PARK PASS

A former Patagonia CEO has announced the largest ever private gift of land to a country

The nonprofit started by former Patagonia executive Kris Tompkins and her late husband, The North Face co-founder Douglas Tompkins, has made what it says is the largest-ever land donation by a private entity to a country. Appearing with Chilean president Michelle Bachelet on March 16, Kris Tompkins announced that Tompkins Conservation plans to hand over more than 1 million acres (4,000 square km) to the nation of Chile.

In addition, the Chilean government agreed to designate or enhance protections on another 9 million acres (36,000 square km) of state land to conservation. The total conserved area is three times larger than the US’s Yosemite and Yellowstone National Parks combined.

The deal, which must still be finalized, would create five new national parks and expand three others—which will become part of a 17-park network stretching for 1,250 miles, or more than half the width of the United States. Tompkins Conservation says the wilderness areas will generate $270 million in ecotourism-related business annually, and employ more than 40,000.

Douglas Tompkins made his name founding two of the world’s most notable apparel brands, the outdoor equipment and clothing company The North Face and Esprit, the clothing company. With proceeds from the sale of Esprit in 1990 (he had sold his early share of The North Face for just $50,000), Tompkins left his businesses behind and moved to the tip of South America to pursue environmental conservation.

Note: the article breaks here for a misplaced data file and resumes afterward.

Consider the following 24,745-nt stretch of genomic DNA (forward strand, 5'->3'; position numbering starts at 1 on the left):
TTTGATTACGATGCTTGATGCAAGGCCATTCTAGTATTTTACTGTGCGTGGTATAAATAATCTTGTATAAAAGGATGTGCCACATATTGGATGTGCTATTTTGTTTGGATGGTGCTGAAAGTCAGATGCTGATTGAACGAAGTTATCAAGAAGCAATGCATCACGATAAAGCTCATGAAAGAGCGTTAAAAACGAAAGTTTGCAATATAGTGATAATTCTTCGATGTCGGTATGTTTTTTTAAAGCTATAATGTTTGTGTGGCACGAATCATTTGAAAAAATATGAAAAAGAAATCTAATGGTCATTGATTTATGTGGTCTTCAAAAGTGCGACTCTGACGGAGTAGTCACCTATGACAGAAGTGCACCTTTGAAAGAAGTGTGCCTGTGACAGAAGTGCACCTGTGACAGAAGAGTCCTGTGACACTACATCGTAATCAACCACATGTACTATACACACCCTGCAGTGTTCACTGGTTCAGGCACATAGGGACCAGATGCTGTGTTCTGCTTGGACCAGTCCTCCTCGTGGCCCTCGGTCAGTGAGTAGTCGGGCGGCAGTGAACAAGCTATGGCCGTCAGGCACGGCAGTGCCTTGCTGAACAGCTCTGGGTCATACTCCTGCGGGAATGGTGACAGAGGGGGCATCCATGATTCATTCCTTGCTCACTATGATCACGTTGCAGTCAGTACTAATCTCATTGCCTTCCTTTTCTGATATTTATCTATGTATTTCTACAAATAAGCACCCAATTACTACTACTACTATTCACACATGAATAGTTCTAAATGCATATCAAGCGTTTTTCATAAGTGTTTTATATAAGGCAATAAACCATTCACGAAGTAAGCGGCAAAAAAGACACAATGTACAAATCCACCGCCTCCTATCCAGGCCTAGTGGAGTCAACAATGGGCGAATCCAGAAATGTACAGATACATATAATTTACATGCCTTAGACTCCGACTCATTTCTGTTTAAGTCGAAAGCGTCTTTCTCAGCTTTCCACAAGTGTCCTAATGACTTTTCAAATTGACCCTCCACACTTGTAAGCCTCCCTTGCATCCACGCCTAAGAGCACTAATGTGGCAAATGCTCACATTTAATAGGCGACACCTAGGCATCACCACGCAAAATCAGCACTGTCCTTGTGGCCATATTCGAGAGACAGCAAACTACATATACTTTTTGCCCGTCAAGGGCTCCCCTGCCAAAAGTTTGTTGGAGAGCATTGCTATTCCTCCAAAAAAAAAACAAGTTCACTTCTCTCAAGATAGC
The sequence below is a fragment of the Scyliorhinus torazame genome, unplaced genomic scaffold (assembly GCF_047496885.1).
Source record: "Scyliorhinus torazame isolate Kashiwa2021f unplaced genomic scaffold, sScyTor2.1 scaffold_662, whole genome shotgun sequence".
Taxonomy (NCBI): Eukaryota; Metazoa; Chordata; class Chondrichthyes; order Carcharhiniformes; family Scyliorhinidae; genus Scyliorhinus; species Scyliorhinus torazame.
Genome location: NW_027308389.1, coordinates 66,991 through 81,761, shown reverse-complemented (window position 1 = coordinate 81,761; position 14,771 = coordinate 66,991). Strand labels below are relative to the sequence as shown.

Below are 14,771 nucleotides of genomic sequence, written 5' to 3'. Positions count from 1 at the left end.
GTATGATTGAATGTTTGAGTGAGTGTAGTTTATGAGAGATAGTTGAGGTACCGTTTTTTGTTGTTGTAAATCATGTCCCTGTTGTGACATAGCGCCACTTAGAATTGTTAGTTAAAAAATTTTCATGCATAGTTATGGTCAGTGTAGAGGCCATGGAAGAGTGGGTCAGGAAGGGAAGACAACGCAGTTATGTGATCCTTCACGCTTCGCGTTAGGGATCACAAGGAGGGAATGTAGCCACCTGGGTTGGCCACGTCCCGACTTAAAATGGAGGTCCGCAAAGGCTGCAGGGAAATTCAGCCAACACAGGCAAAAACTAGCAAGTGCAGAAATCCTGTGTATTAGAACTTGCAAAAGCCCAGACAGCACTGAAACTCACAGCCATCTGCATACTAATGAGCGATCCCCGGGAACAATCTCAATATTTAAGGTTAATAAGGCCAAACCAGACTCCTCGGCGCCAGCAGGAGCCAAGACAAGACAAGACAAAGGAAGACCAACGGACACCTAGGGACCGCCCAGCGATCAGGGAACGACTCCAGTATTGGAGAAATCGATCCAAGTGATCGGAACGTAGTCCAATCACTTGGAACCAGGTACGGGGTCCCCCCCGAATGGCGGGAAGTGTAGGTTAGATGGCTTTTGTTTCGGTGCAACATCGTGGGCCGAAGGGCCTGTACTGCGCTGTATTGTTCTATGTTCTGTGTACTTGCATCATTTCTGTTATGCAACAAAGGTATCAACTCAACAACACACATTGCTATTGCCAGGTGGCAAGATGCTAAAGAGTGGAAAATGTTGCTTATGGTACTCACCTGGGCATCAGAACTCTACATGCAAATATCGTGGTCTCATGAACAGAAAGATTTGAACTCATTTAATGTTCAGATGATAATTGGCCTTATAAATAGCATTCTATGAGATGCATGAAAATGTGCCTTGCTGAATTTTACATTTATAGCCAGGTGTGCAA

For the last two decades, Tompkins, along with his second wife, Kris—she is a former CEO of the Patagonia clothing company—sought to“rewild” South America’s ecosystems by reintroducing species and reversing biodiversity loss. The two concluded that large national parks were their best hope, and set about buying huge swathes of land, often home to degraded farms and ranches, to dedicate to conservation.

Doug Tompkins
An environmental activist up until the end. (Reuters/Leo Beca)

The Tompkins’ holdings across South America’s rugged southern tip were so vast that critics accused them of plots to split the country in half or build an American nuclear waste site. But when developers planned to create a strong network of of dams and hydroelectric power lines in the country, the Tompkins’ project finally won Chilean public favor (although resistance from ranchers and industry persists). The Tompkins’ efforts, reports National Geographic, have protected more land (about 2.4 million acres) than those of any other private individual.

Douglas Tompkins died in 2015 at the age of 72. He had been kayaking on a lake in southern Chile when strong waves overturned his kayak. Several hours after his rescue, he died from severe hypothermia.

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